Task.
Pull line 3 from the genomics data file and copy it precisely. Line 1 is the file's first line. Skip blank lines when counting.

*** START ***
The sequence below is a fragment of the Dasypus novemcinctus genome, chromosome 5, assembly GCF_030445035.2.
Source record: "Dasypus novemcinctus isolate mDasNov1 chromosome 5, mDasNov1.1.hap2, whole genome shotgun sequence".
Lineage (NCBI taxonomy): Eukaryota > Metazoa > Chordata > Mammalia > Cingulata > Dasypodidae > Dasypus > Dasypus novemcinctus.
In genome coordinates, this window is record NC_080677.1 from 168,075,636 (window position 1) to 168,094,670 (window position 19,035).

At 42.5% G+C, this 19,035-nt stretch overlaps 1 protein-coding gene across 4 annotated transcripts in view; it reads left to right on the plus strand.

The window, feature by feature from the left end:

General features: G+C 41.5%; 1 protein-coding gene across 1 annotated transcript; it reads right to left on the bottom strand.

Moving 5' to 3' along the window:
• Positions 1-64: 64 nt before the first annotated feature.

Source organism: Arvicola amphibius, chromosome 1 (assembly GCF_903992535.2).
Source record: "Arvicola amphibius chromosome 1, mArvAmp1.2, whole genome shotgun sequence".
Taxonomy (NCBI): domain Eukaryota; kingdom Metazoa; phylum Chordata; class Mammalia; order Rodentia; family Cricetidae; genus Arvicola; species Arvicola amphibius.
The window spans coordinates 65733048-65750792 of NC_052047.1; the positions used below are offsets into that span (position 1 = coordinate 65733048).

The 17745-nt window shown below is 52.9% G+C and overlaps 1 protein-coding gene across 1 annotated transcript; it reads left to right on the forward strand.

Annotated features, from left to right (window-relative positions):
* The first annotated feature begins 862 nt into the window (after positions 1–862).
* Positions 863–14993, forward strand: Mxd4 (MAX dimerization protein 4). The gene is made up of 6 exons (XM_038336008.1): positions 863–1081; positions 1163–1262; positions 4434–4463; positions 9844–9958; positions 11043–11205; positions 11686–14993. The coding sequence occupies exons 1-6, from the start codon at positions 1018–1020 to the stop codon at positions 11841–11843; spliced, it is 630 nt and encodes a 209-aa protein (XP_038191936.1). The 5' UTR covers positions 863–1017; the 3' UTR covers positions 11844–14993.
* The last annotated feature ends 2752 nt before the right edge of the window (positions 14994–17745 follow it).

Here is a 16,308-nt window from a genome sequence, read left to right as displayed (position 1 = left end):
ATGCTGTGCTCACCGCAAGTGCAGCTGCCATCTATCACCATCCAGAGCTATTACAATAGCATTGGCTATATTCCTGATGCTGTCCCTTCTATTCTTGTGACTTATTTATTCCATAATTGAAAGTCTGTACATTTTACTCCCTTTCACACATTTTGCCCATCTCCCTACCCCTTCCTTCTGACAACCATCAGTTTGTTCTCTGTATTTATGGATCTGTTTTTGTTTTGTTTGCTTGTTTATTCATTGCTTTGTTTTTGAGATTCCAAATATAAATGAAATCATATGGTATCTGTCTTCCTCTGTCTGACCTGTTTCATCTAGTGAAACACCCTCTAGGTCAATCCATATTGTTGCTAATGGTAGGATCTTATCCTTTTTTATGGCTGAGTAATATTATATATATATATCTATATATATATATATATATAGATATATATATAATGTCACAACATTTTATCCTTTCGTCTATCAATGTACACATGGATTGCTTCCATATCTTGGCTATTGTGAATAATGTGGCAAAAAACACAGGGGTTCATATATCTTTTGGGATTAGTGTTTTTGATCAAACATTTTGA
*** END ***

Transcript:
Lineage (NCBI taxonomy): Eukaryota > Metazoa > Chordata > Mammalia > Cingulata > Dasypodidae > Dasypus > Dasypus novemcinctus.